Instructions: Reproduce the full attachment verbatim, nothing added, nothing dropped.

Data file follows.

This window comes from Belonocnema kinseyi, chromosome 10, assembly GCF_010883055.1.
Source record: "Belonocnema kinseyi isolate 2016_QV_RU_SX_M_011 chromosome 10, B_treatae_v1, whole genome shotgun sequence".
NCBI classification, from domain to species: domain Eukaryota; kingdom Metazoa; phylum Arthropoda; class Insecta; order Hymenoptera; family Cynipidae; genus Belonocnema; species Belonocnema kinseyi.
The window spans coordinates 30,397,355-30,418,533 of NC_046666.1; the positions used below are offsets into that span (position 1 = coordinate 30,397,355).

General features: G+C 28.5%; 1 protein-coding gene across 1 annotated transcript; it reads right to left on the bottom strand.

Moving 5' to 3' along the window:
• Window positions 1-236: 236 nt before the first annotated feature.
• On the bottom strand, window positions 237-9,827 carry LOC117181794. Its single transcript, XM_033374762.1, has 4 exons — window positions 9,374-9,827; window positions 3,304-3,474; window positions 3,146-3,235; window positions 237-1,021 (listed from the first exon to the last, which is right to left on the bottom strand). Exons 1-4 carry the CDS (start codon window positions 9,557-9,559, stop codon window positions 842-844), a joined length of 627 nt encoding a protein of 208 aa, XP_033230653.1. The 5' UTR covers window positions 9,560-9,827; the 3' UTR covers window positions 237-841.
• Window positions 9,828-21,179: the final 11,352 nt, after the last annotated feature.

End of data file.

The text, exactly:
This window comes from Belonocnema kinseyi, chromosome 10, assembly GCF_010883055.1.
Source record: "Belonocnema kinseyi isolate 2016_QV_RU_SX_M_011 chromosome 10, B_treatae_v1, whole genome shotgun sequence".
NCBI classification, from domain to species: domain Eukaryota; kingdom Metazoa; phylum Arthropoda; class Insecta; order Hymenoptera; family Cynipidae; genus Belonocnema; species Belonocnema kinseyi.
The window spans coordinates 30,397,355-30,418,533 of NC_046666.1; the positions used below are offsets into that span (position 1 = coordinate 30,397,355).

General features: G+C 28.5%; 1 protein-coding gene across 1 annotated transcript; it reads right to left on the bottom strand.

Moving 5' to 3' along the window:
• Window positions 1-236: 236 nt before the first annotated feature.
• On the bottom strand, window positions 237-9,827 carry LOC117181794. Its single transcript, XM_033374762.1, has 4 exons — window positions 9,374-9,827; window positions 3,304-3,474; window positions 3,146-3,235; window positions 237-1,021 (listed from the first exon to the last, which is right to left on the bottom strand). Exons 1-4 carry the CDS (start codon window positions 9,557-9,559, stop codon window positions 842-844), a joined length of 627 nt encoding a protein of 208 aa, XP_033230653.1. The 5' UTR covers window positions 9,560-9,827; the 3' UTR covers window positions 237-841.
• Window positions 9,828-21,179: the final 11,352 nt, after the last annotated feature.